What Makes Philadelphia's Tomato Pie So Unique

Pizza is a big deal in the United States. No matter what state you are from, or how rich or poor you are, pizza is an easy, cheap, and addictively delicious meal to have at birthday parties and on Friday nights. And there are so many kinds of pizzas, too! Chicago has the deep dish, New York-style has its thin crust, and Philly has tomato pie. Now, if you've never heard of Philly's classic tomato pie before now, maybe you're imagining a flaky pie crust filled with something that looks terrifyingly like tomato paste. We promise you, that's not the case. The truth is far more delicious.

Philadelphia's tomato pie is definitely one of the most unique variations of pizza we've seen here in the states because it doesn't have most people's favorite ingredient: cheese. Now, to some of you, a cheese-less pizza may sound scandalous, but in reality, it is more traditional than you can imagine.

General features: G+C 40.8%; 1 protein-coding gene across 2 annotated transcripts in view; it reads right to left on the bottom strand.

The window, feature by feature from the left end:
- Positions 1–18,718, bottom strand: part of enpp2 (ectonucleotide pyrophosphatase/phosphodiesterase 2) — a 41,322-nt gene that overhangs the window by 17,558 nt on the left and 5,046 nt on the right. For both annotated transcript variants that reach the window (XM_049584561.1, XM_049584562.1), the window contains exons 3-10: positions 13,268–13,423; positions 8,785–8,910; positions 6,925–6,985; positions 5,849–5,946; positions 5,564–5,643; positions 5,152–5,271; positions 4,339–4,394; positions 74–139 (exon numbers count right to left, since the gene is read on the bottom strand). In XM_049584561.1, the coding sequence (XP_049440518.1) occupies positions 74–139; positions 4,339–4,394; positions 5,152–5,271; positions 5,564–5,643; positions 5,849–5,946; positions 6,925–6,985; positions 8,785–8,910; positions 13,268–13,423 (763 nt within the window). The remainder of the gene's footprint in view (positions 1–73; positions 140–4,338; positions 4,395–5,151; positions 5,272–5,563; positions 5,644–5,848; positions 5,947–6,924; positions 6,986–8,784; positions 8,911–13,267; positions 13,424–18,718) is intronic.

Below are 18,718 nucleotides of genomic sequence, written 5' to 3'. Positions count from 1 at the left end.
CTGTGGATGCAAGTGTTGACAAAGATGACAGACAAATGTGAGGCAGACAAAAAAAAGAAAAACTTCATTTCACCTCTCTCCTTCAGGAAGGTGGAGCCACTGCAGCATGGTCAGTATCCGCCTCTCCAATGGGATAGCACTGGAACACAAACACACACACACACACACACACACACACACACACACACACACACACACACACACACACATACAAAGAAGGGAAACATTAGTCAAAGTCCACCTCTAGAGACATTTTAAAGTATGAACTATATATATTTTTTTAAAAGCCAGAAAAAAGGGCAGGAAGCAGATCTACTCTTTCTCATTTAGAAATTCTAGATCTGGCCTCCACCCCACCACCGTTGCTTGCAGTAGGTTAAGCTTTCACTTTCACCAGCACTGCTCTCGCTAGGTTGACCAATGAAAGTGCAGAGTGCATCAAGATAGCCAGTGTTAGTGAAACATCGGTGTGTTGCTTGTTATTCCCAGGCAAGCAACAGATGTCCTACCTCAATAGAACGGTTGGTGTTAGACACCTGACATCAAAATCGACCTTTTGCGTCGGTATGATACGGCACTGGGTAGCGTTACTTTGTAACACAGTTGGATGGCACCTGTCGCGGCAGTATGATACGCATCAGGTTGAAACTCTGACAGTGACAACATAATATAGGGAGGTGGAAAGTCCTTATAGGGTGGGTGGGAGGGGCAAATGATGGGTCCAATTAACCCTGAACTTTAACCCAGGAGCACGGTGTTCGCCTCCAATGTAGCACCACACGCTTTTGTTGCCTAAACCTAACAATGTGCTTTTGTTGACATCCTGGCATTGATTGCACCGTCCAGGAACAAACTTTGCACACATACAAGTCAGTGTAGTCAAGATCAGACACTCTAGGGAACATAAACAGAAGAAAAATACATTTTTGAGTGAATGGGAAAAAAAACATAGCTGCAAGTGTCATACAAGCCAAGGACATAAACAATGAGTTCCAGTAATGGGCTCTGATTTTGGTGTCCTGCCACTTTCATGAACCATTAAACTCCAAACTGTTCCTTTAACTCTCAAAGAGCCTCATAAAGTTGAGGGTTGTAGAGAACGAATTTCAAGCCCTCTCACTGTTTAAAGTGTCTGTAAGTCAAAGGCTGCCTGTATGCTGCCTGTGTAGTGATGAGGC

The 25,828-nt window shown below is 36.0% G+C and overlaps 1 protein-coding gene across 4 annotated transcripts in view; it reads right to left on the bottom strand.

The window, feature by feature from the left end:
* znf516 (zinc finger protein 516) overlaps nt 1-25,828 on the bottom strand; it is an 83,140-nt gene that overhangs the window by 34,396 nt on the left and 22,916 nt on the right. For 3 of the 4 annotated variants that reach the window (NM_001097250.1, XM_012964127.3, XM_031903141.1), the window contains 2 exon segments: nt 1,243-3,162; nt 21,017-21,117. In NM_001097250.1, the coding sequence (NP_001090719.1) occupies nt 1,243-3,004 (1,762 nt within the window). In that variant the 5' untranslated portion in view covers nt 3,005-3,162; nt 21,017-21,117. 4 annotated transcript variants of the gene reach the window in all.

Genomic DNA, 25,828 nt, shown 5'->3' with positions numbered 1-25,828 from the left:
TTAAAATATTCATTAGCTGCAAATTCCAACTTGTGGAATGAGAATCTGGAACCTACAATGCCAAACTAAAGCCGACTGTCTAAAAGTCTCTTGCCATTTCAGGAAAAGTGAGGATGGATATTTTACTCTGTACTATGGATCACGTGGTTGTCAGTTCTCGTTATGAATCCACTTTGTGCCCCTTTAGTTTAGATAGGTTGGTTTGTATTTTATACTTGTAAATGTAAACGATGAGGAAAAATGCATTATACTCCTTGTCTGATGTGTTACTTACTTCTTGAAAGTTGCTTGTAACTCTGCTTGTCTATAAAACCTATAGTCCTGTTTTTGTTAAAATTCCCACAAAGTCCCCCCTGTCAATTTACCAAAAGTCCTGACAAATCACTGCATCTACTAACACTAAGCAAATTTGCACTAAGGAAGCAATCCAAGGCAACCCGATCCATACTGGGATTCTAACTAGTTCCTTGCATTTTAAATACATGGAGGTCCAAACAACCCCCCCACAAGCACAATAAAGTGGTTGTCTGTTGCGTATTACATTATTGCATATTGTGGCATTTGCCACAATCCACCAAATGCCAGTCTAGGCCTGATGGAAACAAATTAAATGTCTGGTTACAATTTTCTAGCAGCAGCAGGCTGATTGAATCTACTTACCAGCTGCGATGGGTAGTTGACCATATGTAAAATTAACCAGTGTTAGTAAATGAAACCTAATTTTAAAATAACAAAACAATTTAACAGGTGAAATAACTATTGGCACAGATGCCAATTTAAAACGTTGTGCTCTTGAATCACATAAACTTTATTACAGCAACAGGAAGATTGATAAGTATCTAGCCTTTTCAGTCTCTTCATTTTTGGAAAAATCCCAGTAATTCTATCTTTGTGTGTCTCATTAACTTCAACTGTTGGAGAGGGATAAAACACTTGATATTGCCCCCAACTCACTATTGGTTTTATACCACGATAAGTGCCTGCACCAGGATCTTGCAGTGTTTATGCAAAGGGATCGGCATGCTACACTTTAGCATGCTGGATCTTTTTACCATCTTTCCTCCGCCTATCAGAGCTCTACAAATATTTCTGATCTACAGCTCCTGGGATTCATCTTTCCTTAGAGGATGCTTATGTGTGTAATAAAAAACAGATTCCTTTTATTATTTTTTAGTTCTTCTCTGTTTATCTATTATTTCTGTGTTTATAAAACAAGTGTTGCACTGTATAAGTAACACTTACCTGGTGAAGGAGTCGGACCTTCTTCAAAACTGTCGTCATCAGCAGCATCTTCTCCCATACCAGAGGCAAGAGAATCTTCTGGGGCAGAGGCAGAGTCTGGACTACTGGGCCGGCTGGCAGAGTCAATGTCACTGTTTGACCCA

Tomato this, tomato that

According to the Philadelphia Encyclopedia, tomato pie was introduced to Philly through Italian immigrants during the 19th and 20th centuries. The Italian population grew in Philadelphia extensively during that period due to continuous political instability in Italy. Immigrants fleeing to Philadelphia and the New World often could not afford much and the tomato pie was an easy way to fill a family's belly without breaking the bank.

The pie itself is based on the dish Sfincione Palermitano. Sfincione Palermitano loosely translates to "the thick sponge of Palermo" (a Sicilian city). It is fluffy, soft focaccia topped with tomatoes. Why doesn't this pizza have any cheese? Tomatoes and olives were more commonplace than dairy products in Southern Italy at the time this dish was invented (via Misya.Info). 

Philadelphia Magazine celebrates the city's tomato pies and takes pride in their thick-crusted, rectangular pizzas. Bakeries today top them with tomatoes, anchovies, and herbs and bake them in wood-fired ovens.